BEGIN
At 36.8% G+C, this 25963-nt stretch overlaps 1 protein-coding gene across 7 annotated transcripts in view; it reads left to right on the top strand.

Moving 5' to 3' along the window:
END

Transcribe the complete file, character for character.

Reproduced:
At 36.8% G+C, this 25963-nt stretch overlaps 1 protein-coding gene across 7 annotated transcripts in view; it reads left to right on the top strand.

Moving 5' to 3' along the window: